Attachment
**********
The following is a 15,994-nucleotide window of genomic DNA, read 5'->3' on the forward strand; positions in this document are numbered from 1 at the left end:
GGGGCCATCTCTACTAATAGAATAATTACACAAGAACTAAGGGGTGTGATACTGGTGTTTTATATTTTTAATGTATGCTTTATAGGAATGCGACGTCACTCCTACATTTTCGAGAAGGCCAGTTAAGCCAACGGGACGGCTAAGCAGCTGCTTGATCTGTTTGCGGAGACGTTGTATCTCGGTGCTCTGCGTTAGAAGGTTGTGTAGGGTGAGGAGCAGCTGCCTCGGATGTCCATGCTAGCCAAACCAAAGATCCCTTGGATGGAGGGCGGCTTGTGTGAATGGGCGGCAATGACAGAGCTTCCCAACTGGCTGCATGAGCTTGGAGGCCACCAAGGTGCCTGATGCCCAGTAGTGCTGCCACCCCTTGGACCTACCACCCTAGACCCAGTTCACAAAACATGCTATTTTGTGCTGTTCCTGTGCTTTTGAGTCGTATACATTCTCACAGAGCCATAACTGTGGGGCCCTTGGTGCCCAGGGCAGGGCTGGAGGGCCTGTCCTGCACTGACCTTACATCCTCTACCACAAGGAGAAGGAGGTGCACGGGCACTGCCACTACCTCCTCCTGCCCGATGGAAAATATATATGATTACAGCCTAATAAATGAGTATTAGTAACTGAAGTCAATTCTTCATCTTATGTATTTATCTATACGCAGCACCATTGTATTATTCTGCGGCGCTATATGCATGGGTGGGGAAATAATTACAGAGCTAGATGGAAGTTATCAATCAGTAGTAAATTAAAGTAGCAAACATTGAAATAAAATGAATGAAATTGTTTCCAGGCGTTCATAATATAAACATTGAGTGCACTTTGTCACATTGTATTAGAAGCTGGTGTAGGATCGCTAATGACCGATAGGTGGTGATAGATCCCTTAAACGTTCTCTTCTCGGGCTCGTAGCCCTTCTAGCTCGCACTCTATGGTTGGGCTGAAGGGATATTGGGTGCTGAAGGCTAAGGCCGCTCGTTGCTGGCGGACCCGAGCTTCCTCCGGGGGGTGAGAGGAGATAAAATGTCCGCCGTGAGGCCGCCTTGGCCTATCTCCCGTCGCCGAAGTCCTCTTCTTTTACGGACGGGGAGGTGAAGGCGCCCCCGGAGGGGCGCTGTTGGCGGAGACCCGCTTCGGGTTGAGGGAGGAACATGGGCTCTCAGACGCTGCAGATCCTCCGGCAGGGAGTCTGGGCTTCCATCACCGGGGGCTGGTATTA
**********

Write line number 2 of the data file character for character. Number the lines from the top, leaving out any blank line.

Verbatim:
GGGGCCATCTCTACTAATAGAATAATTACACAAGAACTAAGGGGTGTGATACTGGTGTTTTATATTTTTAATGTATGCTTTATAGGAATGCGACGTCACTCCTACATTTTCGAGAAGGCCAGTTAAGCCAACGGGACGGCTAAGCAGCTGCTTGATCTGTTTGCGGAGACGTTGTATCTCGGTGCTCTGCGTTAGAAGGTTGTGTAGGGTGAGGAGCAGCTGCCTCGGATGTCCATGCTAGCCAAACCAAAGATCCCTTGGATGGAGGGCGGCTTGTGTGAATGGGCGGCAATGACAGAGCTTCCCAACTGGCTGCATGAGCTTGGAGGCCACCAAGGTGCCTGATGCCCAGTAGTGCTGCCACCCCTTGGACCTACCACCCTAGACCCAGTTCACAAAACATGCTATTTTGTGCTGTTCCTGTGCTTTTGAGTCGTATACATTCTCACAGAGCCATAACTGTGGGGCCCTTGGTGCCCAGGGCAGGGCTGGAGGGCCTGTCCTGCACTGACCTTACATCCTCTACCACAAGGAGAAGGAGGTGCACGGGCACTGCCACTACCTCCTCCTGCCCGATGGAAAATATATATGATTACAGCCTAATAAATGAGTATTAGTAACTGAAGTCAATTCTTCATCTTATGTATTTATCTATACGCAGCACCATTGTATTATTCTGCGGCGCTATATGCATGGGTGGGGAAATAATTACAGAGCTAGATGGAAGTTATCAATCAGTAGTAAATTAAAGTAGCAAACATTGAAATAAAATGAATGAAATTGTTTCCAGGCGTTCATAATATAAACATTGAGTGCACTTTGTCACATTGTATTAGAAGCTGGTGTAGGATCGCTAATGACCGATAGGTGGTGATAGATCCCTTAAACGTTCTCTTCTCGGGCTCGTAGCCCTTCTAGCTCGCACTCTATGGTTGGGCTGAAGGGATATTGGGTGCTGAAGGCTAAGGCCGCTCGTTGCTGGCGGACCCGAGCTTCCTCCGGGGGGTGAGAGGAGATAAAATGTCCGCCGTGAGGCCGCCTTGGCCTATCTCCCGTCGCCGAAGTCCTCTTCTTTTACGGACGGGGAGGTGAAGGCGCCCCCGGAGGGGCGCTGTTGGCGGAGACCCGCTTCGGGTTGAGGGAGGAACATGGGCTCTCAGACGCTGCAGATCCTCCGGCAGGGAGTCTGGGCTTCCATCACCGGGGGCTGGTATTA